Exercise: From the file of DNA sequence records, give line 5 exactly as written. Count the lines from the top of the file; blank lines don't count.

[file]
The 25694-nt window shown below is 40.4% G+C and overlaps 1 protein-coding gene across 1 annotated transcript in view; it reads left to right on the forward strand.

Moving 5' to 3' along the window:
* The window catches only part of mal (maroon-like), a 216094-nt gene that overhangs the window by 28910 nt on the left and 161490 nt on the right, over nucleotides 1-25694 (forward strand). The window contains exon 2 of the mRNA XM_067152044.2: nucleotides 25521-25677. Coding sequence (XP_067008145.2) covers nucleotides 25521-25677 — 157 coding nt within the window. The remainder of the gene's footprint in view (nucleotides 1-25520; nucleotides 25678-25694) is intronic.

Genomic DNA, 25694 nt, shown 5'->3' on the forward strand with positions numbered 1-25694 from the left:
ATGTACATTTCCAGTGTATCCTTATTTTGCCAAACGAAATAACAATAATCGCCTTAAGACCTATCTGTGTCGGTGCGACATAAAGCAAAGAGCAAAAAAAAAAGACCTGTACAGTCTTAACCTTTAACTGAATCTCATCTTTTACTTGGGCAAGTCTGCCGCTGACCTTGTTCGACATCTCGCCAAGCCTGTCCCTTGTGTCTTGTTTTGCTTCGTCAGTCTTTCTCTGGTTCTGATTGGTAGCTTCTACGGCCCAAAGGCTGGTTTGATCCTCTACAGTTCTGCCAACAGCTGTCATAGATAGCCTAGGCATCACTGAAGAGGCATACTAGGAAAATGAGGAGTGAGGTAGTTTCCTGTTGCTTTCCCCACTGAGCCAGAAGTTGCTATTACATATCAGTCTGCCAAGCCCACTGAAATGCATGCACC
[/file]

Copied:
ATGTACATTTCCAGTGTATCCTTATTTTGCCAAACGAAATAACAATAATCGCCTTAAGACCTATCTGTGTCGGTGCGACATAAAGCAAAGAGCAAAAAAAAAAGACCTGTACAGTCTTAACCTTTAACTGAATCTCATCTTTTACTTGGGCAAGTCTGCCGCTGACCTTGTTCGACATCTCGCCAAGCCTGTCCCTTGTGTCTTGTTTTGCTTCGTCAGTCTTTCTCTGGTTCTGATTGGTAGCTTCTACGGCCCAAAGGCTGGTTTGATCCTCTACAGTTCTGCCAACAGCTGTCATAGATAGCCTAGGCATCACTGAAGAGGCATACTAGGAAAATGAGGAGTGAGGTAGTTTCCTGTTGCTTTCCCCACTGAGCCAGAAGTTGCTATTACATATCAGTCTGCCAAGCCCACTGAAATGCATGCACC